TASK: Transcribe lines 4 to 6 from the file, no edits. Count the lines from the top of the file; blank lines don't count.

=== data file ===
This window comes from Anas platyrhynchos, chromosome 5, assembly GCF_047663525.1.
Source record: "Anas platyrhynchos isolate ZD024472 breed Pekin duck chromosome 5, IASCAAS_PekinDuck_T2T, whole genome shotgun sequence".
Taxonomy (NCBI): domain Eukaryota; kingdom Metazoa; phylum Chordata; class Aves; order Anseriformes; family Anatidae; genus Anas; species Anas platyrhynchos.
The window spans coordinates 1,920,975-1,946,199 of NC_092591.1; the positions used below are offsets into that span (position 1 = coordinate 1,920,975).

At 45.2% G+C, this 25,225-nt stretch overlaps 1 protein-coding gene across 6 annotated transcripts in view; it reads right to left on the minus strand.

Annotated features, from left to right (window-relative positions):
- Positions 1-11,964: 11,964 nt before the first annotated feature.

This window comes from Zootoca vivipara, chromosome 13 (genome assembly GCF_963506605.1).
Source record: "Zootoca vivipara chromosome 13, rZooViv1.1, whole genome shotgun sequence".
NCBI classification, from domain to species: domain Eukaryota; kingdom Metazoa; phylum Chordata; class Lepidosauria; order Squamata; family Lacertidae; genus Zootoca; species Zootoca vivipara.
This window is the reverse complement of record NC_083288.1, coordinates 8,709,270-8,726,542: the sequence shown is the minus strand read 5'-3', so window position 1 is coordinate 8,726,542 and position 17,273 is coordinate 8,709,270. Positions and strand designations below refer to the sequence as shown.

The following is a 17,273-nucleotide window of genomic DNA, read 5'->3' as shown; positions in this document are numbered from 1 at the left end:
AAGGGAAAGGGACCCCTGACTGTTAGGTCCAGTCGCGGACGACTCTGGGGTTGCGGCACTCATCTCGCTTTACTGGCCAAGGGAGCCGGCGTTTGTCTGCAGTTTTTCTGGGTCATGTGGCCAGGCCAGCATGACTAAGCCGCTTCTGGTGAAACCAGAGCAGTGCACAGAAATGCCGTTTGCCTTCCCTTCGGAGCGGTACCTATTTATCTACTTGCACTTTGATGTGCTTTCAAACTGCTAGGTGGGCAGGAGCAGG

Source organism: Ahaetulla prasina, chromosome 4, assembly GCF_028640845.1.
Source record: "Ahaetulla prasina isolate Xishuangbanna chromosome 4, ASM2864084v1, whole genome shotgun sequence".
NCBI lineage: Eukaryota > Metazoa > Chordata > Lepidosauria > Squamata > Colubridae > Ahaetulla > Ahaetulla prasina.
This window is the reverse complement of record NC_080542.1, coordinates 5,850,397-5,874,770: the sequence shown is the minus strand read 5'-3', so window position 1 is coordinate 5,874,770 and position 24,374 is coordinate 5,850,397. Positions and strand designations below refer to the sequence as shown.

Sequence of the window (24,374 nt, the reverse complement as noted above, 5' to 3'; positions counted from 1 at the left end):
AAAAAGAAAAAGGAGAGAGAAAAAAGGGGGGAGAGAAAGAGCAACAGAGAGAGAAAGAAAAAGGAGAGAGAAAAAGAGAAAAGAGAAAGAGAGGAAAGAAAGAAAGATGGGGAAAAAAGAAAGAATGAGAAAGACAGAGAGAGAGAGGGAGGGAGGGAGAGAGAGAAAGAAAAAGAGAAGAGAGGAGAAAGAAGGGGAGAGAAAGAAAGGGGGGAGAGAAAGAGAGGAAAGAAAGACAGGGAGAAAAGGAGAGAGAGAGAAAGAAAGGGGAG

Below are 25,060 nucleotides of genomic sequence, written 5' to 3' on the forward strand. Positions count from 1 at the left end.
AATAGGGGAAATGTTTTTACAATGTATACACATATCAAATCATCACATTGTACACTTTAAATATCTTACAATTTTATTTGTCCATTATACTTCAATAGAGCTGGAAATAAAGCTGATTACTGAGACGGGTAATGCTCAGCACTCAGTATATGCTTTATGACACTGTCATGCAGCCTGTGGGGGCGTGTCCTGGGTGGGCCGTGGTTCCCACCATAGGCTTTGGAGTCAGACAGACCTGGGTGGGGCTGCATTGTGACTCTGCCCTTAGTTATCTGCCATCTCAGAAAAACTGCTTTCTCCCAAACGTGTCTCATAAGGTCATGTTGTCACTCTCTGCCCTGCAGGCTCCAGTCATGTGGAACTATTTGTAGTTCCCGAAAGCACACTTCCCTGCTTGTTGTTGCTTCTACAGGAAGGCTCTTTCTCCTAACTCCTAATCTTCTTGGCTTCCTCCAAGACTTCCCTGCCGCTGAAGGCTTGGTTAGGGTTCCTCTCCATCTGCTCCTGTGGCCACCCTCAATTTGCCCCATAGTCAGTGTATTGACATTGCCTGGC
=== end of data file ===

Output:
The window spans coordinates 1,920,975-1,946,199 of NC_092591.1; the positions used below are offsets into that span (position 1 = coordinate 1,920,975).

At 45.2% G+C, this 25,225-nt stretch overlaps 1 protein-coding gene across 6 annotated transcripts in view; it reads right to left on the minus strand.

Annotated features, from left to right (window-relative positions):